Sunday, November 25, 2012

Rhinoplasty for Cleft Lip

Rhinoplasty or Septoplasty in a patient with a history of a cleft lip repair can be more tricky due to inherent asymmetry in the nasal tip cartilages and the septal cartilage. The nasal tip cartilage on the cleft side is typically depressed and leaning to this side. The nostril is typically more collapsed on the cleft side and the septum is typically deviated to the cleft side.

It is important to support this tip cartilage on the cleft side with strut grafts made from cartilage and suturing techniques. It is also important to center the cartilaginous septum which is typically tilted onto the cleft side obstructing the nasal airway on this side and leading to an asymmetric nostril.

Rhinoplasty can be difficult due to the lack of cartilage for grafting purposes. At times, ear cartilage may be necessary to reconstruct the nose.

Dr. Funk is a facial plastic surgeon and rhinoplasty specialist in Houston, TX.

Monday, November 19, 2012

Revision Rhinoplasty with Deviated Septum

Rhinoplasty alone is one of the most difficult operations in plastic surgery due to the need to shape a 3 dimensional object by carving, grafting, and manipulating cartilage, soft tissue, and bone. All the while, respecting or improving function or breathing is critical during this operation. Revision rhinoplasty is even more difficult as much of the remaining cartilaginous framework may be missing. Septal cartilage for grafting purposes may be missing. There is significant scar tissue under the skin making the dissection that much more difficult. Lastly, scar will be healing on top of old scar making the results not quite as predictable.

Revision septoplasty can also be quite difficult as there may only be fragments of septum remaining and the septal cartilage may be so warped or curved, advanced techniques may be necessary to straighten it. These include the use of spreader grafts, PDS plate, bone grafts from the bony septum to the cartilaginous septum, or ear cartilage. Sometimes the entire deviated septum needs to be removed, straightened and then replaced during revision septoplasty.

Dr. Funk is a Houston facial plastic surgeon specializing in revision rhinoplasty and septoplasty.

Monday, November 12, 2012

How to address a sagging neck

As we mature, there is loss of collagen and elasticity in our skin. Our neck is no exception. Not only does the skin begin to sag and wrinkle because of this, the thin muscle in the neck called the platysma begins to separate and loosen. This can lead to the “bands” we frequently see in the front of the neck from the chin down. Frequently, fat can herniate or fall between these bands of muscle to cause the fullness in the neck or “turkey” type appearance.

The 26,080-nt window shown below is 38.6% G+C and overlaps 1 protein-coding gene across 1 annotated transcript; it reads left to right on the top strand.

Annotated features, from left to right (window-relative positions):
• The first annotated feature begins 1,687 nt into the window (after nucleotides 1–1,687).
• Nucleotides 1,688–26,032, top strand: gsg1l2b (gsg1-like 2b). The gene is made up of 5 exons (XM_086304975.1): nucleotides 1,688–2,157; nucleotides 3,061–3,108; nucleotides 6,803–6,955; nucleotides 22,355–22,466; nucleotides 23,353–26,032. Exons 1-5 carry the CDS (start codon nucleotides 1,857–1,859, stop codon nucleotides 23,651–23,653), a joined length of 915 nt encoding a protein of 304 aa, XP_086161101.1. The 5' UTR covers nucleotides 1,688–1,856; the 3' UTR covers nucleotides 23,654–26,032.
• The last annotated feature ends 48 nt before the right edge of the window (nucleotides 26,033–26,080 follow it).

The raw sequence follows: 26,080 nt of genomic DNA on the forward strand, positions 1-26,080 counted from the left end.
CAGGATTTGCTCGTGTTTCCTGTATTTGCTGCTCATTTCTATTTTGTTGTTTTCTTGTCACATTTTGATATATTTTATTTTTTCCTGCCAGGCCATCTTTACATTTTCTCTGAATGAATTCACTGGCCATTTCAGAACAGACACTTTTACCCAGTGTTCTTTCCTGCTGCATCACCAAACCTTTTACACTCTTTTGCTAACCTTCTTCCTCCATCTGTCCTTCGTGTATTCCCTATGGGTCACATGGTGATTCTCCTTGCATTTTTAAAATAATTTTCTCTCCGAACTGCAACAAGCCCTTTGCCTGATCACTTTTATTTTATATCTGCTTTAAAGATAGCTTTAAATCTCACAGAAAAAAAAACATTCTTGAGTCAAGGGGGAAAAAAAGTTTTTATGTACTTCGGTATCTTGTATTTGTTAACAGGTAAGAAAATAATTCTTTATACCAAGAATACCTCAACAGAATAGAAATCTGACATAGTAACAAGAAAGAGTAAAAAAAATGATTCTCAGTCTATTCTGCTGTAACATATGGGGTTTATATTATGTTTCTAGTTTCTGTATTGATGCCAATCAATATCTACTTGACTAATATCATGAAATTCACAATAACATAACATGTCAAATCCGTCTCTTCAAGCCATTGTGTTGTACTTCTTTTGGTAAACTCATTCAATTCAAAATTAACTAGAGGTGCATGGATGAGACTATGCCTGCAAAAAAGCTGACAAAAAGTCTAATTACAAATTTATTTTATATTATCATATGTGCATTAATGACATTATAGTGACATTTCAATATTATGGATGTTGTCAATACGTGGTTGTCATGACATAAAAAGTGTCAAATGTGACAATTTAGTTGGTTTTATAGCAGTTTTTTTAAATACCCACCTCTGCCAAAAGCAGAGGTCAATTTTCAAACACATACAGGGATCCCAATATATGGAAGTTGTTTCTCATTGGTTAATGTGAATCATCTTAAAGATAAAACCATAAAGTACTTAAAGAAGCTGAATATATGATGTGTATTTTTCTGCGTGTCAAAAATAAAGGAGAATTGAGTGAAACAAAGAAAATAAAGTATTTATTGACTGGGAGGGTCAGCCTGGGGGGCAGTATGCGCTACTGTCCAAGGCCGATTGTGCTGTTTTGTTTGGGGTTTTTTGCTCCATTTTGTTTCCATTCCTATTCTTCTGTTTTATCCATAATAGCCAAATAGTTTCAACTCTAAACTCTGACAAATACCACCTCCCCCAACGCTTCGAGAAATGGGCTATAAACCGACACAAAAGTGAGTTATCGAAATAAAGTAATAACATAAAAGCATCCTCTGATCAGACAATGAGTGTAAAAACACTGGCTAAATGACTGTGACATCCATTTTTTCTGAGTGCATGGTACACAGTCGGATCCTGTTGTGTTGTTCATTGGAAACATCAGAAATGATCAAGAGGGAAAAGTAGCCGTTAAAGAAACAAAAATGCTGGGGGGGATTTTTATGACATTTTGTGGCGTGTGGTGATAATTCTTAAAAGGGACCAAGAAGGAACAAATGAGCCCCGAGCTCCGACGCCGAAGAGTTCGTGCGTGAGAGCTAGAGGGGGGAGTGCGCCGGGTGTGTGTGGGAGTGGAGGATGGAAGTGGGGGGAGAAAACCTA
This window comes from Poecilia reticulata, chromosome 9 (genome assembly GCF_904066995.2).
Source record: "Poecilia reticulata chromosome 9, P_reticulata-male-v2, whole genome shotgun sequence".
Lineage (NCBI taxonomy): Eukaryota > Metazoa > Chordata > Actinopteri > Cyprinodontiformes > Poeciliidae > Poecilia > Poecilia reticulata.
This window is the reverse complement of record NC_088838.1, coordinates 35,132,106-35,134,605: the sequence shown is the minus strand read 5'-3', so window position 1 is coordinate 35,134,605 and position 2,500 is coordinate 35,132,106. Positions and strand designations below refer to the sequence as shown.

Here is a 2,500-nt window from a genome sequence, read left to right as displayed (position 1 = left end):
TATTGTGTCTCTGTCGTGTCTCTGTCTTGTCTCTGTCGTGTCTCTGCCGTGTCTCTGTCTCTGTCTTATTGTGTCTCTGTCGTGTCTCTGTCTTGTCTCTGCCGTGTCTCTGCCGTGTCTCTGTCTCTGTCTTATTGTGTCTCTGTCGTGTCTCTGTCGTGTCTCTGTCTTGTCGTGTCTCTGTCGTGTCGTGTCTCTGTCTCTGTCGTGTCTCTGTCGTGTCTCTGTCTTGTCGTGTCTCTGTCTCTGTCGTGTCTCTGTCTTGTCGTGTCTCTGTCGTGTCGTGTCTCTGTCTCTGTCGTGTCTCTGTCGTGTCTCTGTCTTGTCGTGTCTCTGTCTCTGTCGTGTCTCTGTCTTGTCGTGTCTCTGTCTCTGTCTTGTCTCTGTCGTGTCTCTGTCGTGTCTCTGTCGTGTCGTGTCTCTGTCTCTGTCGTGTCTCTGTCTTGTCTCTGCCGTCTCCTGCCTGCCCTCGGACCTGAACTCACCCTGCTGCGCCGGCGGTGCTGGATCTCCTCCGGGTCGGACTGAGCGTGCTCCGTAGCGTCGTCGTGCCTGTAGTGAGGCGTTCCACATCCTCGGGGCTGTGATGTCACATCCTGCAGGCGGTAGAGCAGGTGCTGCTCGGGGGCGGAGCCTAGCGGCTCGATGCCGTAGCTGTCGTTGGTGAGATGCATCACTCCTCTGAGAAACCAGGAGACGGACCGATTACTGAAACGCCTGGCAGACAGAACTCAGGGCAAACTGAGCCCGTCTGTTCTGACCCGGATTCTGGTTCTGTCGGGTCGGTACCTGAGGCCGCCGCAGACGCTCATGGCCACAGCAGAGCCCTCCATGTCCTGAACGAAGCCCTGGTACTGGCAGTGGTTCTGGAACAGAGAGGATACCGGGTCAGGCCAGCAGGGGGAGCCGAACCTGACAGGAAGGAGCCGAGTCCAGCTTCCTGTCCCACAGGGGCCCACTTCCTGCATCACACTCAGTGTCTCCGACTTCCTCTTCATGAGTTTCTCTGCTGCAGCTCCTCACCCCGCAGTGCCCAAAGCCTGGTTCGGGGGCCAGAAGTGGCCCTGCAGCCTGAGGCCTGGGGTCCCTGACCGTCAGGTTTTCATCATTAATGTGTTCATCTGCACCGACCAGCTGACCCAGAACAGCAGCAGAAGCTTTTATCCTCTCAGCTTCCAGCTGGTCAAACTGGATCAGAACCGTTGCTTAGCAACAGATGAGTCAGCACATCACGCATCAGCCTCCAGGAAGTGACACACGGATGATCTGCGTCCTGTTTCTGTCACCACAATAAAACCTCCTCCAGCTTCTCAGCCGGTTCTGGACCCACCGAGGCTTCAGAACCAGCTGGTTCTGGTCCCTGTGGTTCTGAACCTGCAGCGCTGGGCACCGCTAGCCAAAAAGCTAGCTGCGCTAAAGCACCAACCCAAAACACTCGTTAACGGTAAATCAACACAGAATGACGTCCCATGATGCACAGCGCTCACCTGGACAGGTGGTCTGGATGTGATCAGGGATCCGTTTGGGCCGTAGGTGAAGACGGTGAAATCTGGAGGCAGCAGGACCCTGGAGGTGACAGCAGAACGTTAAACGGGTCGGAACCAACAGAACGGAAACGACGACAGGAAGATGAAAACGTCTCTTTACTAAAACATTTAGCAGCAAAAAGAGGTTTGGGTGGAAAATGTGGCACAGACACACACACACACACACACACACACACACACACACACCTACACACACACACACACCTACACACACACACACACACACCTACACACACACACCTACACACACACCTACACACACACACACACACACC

If we think of the neck as a hammock, as we mature, a hole develops in the base of the hammock. This is analogous to the muscle bands separating. Fat is falling through that hole. The first step in neck rejuvenation with a neck lift or facelift is to remove this fat and sew this hole back together. This addresses the fullness in the front of the neck. Now that the hammock is repaired, it still needs to be tightened to the trees as it has become loose over the years. The trees in this case are the bones and fascia behind the ears. The muscle is resuspended to this area creating a tight sling. Once the muscle is tightened, the skin will redrape over this muscle and the excess skin is removed behind the ears. This is essentially, a neck lift. It will also slightly enhance the jawline and jowls.

Dr. Funk is a facial plastic surgeon in Houston, TX who specializes in plastic surgery of the face and neck including many facelift and neck lift techniques.

Sunday, November 4, 2012

Am I Ready for Botox or Fillers?

Many of my patients have asked when they should start Botox (or Dysport) or fillers. The answer is that it depends. There are numerous factors to consider. The most important is, “How much do your wrinkles or folds bother you?”. Typically, if you are thinking about Botox or facial fillers, your wrinkles are likely a concern.

The next question is one that I would answer which is, “Am I a good candidate for Botox or fillers?”. An important factor to remember is that Botox or Dysport are used for active wrinkles, wrinkles that occur with motion, and is a medication injected into the muscle itself. Filler injection, such as Restylane, Juvederm, and Radiesse, on the other hand, are used for wrinkles and folds at rest (passive wrinkles), facial volume depletion of deflation, and are temporary injectable implants injected into the skin.

Some people have quite strong muscles and may develop these active wrinkles in their 20’s while others may not see them until their 30’s. Typically these wrinkles begin between the brows, the forehead, and the crow’s feet around the eyes. I have injected Botox and Dysport in women from their early 20’s to their 70’s. These medications have a preventative effect and can help assure that these active wrinkles that occur in motion do not become one’s seen at rest until much later in life.

Filler injection is typically reserved for patients starting in their 30’s when we begin to develop deep smile lines running from the nose to the corner of the mouth, hollows underneath the eyes, and downturned corners of the mouth. Restylane or Juvederm work well here.

Dr. Funk is a board certified facial plastic surgeon in Houston, Texas who regularly trains physicians and nurses throughout Texas on injectable fillers such as Restylane and Perlane and Dysport.